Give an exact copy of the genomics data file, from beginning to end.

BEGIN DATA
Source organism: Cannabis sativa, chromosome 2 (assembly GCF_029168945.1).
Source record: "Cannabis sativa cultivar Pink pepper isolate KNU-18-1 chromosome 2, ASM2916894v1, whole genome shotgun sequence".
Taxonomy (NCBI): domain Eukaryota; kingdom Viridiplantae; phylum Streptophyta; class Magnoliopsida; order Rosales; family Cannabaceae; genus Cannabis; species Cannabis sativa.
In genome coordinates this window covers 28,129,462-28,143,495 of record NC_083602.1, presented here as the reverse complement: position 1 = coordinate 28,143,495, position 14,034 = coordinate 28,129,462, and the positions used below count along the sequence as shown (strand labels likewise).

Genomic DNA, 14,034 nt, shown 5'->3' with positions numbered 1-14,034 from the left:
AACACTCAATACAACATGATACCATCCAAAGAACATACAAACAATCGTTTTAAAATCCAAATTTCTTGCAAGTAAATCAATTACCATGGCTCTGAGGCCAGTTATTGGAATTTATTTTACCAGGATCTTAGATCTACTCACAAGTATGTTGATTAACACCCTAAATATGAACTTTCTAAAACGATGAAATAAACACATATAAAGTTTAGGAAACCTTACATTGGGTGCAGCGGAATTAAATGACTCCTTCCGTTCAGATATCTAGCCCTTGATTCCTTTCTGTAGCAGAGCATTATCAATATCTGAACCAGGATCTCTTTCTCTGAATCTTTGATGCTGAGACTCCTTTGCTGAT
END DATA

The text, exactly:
Source organism: Cannabis sativa, chromosome 2 (assembly GCF_029168945.1).
Source record: "Cannabis sativa cultivar Pink pepper isolate KNU-18-1 chromosome 2, ASM2916894v1, whole genome shotgun sequence".
Taxonomy (NCBI): domain Eukaryota; kingdom Viridiplantae; phylum Streptophyta; class Magnoliopsida; order Rosales; family Cannabaceae; genus Cannabis; species Cannabis sativa.
In genome coordinates this window covers 28,129,462-28,143,495 of record NC_083602.1, presented here as the reverse complement: position 1 = coordinate 28,143,495, position 14,034 = coordinate 28,129,462, and the positions used below count along the sequence as shown (strand labels likewise).

Genomic DNA, 14,034 nt, shown 5'->3' with positions numbered 1-14,034 from the left:
AACACTCAATACAACATGATACCATCCAAAGAACATACAAACAATCGTTTTAAAATCCAAATTTCTTGCAAGTAAATCAATTACCATGGCTCTGAGGCCAGTTATTGGAATTTATTTTACCAGGATCTTAGATCTACTCACAAGTATGTTGATTAACACCCTAAATATGAACTTTCTAAAACGATGAAATAAACACATATAAAGTTTAGGAAACCTTACATTGGGTGCAGCGGAATTAAATGACTCCTTCCGTTCAGATATCTAGCCCTTGATTCCTTTCTGTAGCAGAGCATTATCAATATCTGAACCAGGATCTCTTTCTCTGAATCTTTGATGCTGAGACTCCTTTGCTGAT